- The Washington Times - Saturday, August 5, 2000

D.C. Council, contraceptives and the Catholic Church

The sanctity of conscience has been debated for centuries, and according to James Madison, "Conscience is the most sacred of all property" (National Gazette, 1792). This sanctity of conscience was violated when the D.C. Council rejected my amendment to the Health Insurance for Contraceptives Act of 2000, which would have added a conscience clause. It was rejected as if it had no value, and the council also rejected another, similar amendment.

There is no easy answer. The fundamental issue at risk is religious freedom. It is not a Catholic issue, it is a religious issue. The bill would have mandated insurance coverage for contraceptives. This issue has created friction between Congress and the District and between the Archdiocese of Washington and the D.C. Council.

My own conscience has not been at rest since the council vote. I initially attempted to include a conscience clause, and when shot down by my fellow council members, I went along with the council but voted present and then succumbed to a yes vote. But I cannot let this issue rest.

Contraception violates the teachings of various religious organizations. The measure would force an organization to pay for coverage that is contrary to its beliefs.

In 1779, Thomas Jefferson wrote that "to compel a man to furnish contributions of money for the propagation of opinions which he disbelieves and abhors, is sinful and tyrannical." The First Amendment to the Constitution states, "Congress shall make no law respecting an establishment of religion, or prohibiting the free exercise thereof.

The issue of religious liberty is one we as a country have fought for long and hard, as demonstrated by the passage of the First Amendment. It is part of the foundation upon which this great nation was built and should be respected and cherished in the District.

Why then did the D.C. Council force this issue? Some might argue that federal law exempts self-insurers such as the Catholic Church. However, other organizations are not exempt and thus would be forced to adhere to policies that are directly opposed to their religious beliefs.

Was it religious intolerance? Insensitivity?

To ensure religious liberty as guaranteed by the Constitution, the council should include a conscience clause that exempts from the act religious organizations whose opposition to contraception is fundamental to their beliefs.

D.C. Mayor Anthony A. Williams vetoed the legislation, exercising this right through the use of a "pocket veto." I have been assured, however, that it will be reintroduced in the D.C. Council within the next few weeks. This time, the D.C. Council should re-enact the legislation with a conscience clause and thereby re-establish its respect for and commitment to religious liberty.

HAROLD BRAZIL

At-large member

D.C. Council

Washington

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A letter from the Catholic League claims that Catholics for a Free Choice (CFFC) is "anti-Catholic" ("D.C. Council, contraceptives and the Catholic Church," Aug. 2).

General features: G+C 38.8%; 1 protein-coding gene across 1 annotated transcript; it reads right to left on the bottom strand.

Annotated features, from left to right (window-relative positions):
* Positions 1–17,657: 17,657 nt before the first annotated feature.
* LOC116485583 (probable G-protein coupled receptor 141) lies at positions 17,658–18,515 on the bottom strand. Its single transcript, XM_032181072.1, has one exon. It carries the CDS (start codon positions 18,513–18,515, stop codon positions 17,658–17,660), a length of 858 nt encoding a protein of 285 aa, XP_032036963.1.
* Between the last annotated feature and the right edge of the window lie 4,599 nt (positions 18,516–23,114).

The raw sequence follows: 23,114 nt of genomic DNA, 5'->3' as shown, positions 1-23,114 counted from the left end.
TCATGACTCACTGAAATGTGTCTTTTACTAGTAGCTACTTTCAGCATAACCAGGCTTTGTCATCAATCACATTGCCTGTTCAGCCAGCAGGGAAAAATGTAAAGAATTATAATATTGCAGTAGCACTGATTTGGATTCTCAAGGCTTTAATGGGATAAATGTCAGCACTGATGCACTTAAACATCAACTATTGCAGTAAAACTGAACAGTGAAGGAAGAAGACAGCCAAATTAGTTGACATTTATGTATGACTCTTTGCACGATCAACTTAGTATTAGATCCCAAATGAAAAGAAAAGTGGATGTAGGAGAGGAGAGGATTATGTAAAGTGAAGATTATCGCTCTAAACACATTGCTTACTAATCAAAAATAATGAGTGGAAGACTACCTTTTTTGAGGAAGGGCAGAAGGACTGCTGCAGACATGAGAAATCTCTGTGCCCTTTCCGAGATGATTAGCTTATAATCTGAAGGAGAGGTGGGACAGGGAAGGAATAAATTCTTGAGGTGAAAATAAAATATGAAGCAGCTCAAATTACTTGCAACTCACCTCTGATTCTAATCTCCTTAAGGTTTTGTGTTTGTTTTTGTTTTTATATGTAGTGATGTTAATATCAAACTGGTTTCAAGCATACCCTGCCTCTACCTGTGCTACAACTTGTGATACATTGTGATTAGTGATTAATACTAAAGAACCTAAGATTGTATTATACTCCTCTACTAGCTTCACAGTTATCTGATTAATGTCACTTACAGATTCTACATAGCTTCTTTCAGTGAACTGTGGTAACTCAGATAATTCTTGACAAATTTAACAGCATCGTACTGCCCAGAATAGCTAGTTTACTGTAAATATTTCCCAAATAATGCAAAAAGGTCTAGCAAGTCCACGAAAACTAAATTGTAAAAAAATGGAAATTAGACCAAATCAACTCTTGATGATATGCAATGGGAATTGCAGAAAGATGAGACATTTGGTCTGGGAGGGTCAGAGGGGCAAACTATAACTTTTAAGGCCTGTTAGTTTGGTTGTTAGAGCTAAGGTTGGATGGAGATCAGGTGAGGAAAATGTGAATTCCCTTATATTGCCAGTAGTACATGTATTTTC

Therefore, a CFFC report that proves that insurance coverage for contraceptives is provided by many Catholic health plans across the country should not be cited or trusted in the current policy debate regarding such coverage in the District. The Catholic League's claims shed little light on an important policy issue but aim instead to generate heat and hatred. (A follow-up letter yesterday from the Archdiocese of Washington's Communications Office claims that the study is "flawed." In fact, the study has not yet been published and has not been seen by the archdiocese. How other than clairvoyance one asks, does the archdiocese know it is flawed?)

The Catholic League cites no evidence to refute CFFC's research findings. Catholic health plans across the country are covering contraception. D.C. Council member Jim Graham is right to ask why it is not possible for Catholic institutions in the District to do the same and cover employees Catholic and non-Catholic for contraceptive services their individual consciences tell them are moral.

The Catholic bishops of Washington have failed to answer this simple question. Why? Clearly it is because there is no answer that supports their claim that Catholic teaching requires them to deny coverage for contraception. What will be next? Does Catholic teaching also require denial of coverage for the delivery of babies to single women because sex outside of marriage is forbidden by the church?

The time has come for the public to demand that questions such as these be answered. It also is time to reject the increasingly tired canard that those who disagree with church officials are anti-Catholic. Nothing could be further from the truth. CFFC and those members of Congress and of the D.C. Council who have tried to find a way to respect the consciences of Catholic people who overwhelming support and use contraception are truly pro-Catholic. The Second Vatican Council of the Roman Catholic Church made it clear: The people of God are the church not the Vatican alone and not the Archdiocese of Washington.